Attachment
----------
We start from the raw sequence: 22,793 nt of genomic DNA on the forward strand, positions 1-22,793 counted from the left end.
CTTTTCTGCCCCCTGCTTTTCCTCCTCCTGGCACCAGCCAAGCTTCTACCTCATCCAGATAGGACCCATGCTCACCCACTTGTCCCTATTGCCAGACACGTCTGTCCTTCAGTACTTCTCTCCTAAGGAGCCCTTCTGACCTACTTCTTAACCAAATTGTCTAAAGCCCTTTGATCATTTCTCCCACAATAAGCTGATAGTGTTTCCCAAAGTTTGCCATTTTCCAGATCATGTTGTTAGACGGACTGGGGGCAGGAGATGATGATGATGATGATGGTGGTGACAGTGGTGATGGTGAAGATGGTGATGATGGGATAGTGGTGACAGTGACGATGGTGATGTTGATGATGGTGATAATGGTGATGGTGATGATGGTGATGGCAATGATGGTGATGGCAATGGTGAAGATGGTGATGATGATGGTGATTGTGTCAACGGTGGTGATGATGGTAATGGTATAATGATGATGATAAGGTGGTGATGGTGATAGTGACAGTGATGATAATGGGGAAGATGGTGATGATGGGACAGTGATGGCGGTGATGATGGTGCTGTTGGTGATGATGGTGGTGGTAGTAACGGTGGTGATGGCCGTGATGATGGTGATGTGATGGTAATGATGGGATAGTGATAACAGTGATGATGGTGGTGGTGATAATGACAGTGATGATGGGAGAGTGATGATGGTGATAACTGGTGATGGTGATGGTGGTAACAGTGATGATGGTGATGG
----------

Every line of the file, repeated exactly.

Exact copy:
We start from the raw sequence: 22,793 nt of genomic DNA on the forward strand, positions 1-22,793 counted from the left end.
CTTTTCTGCCCCCTGCTTTTCCTCCTCCTGGCACCAGCCAAGCTTCTACCTCATCCAGATAGGACCCATGCTCACCCACTTGTCCCTATTGCCAGACACGTCTGTCCTTCAGTACTTCTCTCCTAAGGAGCCCTTCTGACCTACTTCTTAACCAAATTGTCTAAAGCCCTTTGATCATTTCTCCCACAATAAGCTGATAGTGTTTCCCAAAGTTTGCCATTTTCCAGATCATGTTGTTAGACGGACTGGGGGCAGGAGATGATGATGATGATGATGGTGGTGACAGTGGTGATGGTGAAGATGGTGATGATGGGATAGTGGTGACAGTGACGATGGTGATGTTGATGATGGTGATAATGGTGATGGTGATGATGGTGATGGCAATGATGGTGATGGCAATGGTGAAGATGGTGATGATGATGGTGATTGTGTCAACGGTGGTGATGATGGTAATGGTATAATGATGATGATAAGGTGGTGATGGTGATAGTGACAGTGATGATAATGGGGAAGATGGTGATGATGGGACAGTGATGGCGGTGATGATGGTGCTGTTGGTGATGATGGTGGTGGTAGTAACGGTGGTGATGGCCGTGATGATGGTGATGTGATGGTAATGATGGGATAGTGATAACAGTGATGATGGTGGTGGTGATAATGACAGTGATGATGGGAGAGTGATGATGGTGATAACTGGTGATGGTGATGGTGGTAACAGTGATGATGGTGATGG